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August 12, 2019

New Zealand releases public consultation to reduce waste

The New Zealand Government has released a public consultation document to focus on reducing waste, including plastic packing and bottles, from entering landfills.

The New Zealand Government has released a public consultation document to focus on reducing waste, including plastic packing and bottles, from entering landfills.

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The consultation, ‘Proposed priority products and priority product stewardship scheme guidelines’, offers new ways to tackle products that damage the environment.

According to New Zealand Environment associate minister Eugenie Sage, introducing well-designed product stewardship schemes will allow manufacturers, sellers and consumers to support the government by taking responsibility to recover the materials and prevent them from ending up in landfills.

Sage added: “This is the first time the government has been serious about creating regulated, rather than voluntary, product stewardship schemes in New Zealand.

“Like other countries, New Zealand’s economy is based on a ‘take, make and dispose’ model, which treats nature and the resources it provides as ‘free’ and disposable.  Regulated product stewardship is a step towards changing that and to designing waste out of production.

“This is part of a longer-term goal of moving to a more efficient, low-emissions, sustainable and inclusive economy for New Zealand. Regulated product stewardship helps puts the responsibility for effective material and waste management on product manufacturers, importers, retailers and users, rather than on communities, councils, neighbourhoods and nature.”

The government has also proposed various priority product categories for regulated product stewardship schemes, including packaging such as beverage containers and plastic wrapping.

Other products mentioned in the consultation include tyres, electrical and electronic products, refrigerants and other synthetic greenhouse gases, agrichemicals and their containers, as well as other farm plastics.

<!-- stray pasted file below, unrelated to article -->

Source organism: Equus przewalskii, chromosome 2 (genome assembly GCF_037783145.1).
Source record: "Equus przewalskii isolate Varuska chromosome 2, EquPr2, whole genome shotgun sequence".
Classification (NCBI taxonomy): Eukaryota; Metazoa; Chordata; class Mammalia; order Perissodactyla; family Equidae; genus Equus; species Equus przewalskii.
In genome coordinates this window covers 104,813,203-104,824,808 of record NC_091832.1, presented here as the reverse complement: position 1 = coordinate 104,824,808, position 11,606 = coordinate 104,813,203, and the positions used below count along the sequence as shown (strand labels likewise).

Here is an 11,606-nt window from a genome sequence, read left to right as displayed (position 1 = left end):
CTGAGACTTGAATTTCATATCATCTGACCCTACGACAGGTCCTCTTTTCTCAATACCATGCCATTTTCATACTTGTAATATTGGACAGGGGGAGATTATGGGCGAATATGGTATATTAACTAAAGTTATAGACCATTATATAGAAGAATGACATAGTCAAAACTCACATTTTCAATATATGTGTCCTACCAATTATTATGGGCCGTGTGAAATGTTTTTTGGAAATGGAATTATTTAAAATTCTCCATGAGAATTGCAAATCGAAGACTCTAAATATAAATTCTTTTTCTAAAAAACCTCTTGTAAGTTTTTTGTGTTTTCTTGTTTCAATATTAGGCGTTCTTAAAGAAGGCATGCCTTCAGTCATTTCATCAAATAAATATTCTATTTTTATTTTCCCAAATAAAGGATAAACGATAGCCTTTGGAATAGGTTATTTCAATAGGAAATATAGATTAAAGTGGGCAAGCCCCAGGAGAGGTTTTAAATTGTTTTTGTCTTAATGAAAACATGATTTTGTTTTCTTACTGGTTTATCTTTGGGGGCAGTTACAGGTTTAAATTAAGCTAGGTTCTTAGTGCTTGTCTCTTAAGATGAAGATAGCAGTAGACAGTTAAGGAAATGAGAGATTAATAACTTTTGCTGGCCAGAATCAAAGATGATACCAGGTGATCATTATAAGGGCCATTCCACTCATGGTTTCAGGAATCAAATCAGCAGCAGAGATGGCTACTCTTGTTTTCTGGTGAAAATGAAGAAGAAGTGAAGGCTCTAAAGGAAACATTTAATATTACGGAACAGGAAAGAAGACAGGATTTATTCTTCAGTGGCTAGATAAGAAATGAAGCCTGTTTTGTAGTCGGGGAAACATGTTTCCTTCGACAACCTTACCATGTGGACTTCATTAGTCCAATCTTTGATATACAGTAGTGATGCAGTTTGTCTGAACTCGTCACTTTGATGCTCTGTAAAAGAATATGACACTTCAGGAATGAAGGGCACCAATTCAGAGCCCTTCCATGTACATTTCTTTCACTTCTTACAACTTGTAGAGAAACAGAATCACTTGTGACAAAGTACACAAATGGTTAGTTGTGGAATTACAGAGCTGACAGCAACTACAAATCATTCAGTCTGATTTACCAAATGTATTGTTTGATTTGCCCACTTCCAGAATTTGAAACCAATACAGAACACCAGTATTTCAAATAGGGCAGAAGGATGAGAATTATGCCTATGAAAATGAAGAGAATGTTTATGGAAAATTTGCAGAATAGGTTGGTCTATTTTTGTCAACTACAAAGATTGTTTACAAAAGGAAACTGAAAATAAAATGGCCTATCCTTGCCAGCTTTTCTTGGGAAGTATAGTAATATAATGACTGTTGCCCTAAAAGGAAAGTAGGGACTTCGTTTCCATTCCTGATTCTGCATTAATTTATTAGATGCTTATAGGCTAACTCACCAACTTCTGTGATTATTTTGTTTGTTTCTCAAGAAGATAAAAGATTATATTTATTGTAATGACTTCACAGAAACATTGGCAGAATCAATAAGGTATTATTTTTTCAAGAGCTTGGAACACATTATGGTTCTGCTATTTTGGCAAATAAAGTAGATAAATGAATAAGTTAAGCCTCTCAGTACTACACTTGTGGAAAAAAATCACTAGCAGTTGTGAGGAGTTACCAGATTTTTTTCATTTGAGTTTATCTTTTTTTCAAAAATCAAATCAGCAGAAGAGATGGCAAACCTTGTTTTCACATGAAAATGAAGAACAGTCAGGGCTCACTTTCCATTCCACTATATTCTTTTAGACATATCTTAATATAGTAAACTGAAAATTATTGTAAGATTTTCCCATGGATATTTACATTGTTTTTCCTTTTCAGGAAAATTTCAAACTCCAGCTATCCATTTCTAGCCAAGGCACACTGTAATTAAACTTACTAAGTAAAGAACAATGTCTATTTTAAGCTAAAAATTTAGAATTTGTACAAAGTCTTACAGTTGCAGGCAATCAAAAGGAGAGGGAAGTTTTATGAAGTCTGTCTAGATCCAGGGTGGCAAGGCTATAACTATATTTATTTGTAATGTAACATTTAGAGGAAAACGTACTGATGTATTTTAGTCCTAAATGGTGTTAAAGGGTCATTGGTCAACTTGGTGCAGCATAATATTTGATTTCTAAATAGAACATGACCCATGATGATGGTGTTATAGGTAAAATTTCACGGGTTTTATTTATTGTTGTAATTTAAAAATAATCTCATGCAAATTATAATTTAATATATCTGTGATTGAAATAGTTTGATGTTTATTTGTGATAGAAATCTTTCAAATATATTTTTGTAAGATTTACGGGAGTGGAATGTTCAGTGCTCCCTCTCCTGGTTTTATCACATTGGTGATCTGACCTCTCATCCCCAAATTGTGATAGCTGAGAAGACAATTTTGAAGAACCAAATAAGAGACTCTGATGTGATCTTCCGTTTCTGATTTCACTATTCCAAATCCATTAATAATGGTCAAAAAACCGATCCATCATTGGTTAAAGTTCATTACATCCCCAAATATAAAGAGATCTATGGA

In addition, the consultation document proposes that the government work with business and other stakeholders to co-design a regulated product stewardship scheme for tyres.

Sage concluded: “Today’s proposal also presents potential economic benefits. Many products and materials presently lost to landfill could be recovered and reused throughout the economy creating new business opportunities and new jobs.

“One example is reprocessing ‘waste’ plastic bottles back into food packaging, which creates less need for imports on new plastic flake for bottle manufacture. Products that have reached the end of their life can be used to make something new, especially if they are designed better for reuse and recycling.

“There is strong industry, council and community support for the government to ‘level the playing field’ – ensure all participate, and create better incentives to reduce waste and diverting materials from landfills.”

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Free Report
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Is dissolvable packaging the future?

Dissolvable packaging is designed to replace conventional plastic bags, films, labels, and pouches. This end-of-life solution is non-toxic and leaves no trace of microplastics. Upstream innovation means this packaging 'designs out' the waste often associated with plastic bags, and also means consumers are not forced to deal with finding a solution to plastic waste. Use our Foresights report to understand the future of dissolvable packaging, and formulate winning strategies for the road ahead. This report covers:
  • Drawbacks and advantages to dissolvable packaging
  • Current industry applications
  • Consumer insight into priorities surrounding sustainability and packaging
  • The pathway and considerations for dissolvable packing in terms of mass adoption and commercialization
Read our full report to gather key insights that will better inform your decision making, and help your business thrive in 2022 and beyond.
by GlobalData
Enter your details here to receive your free Report.

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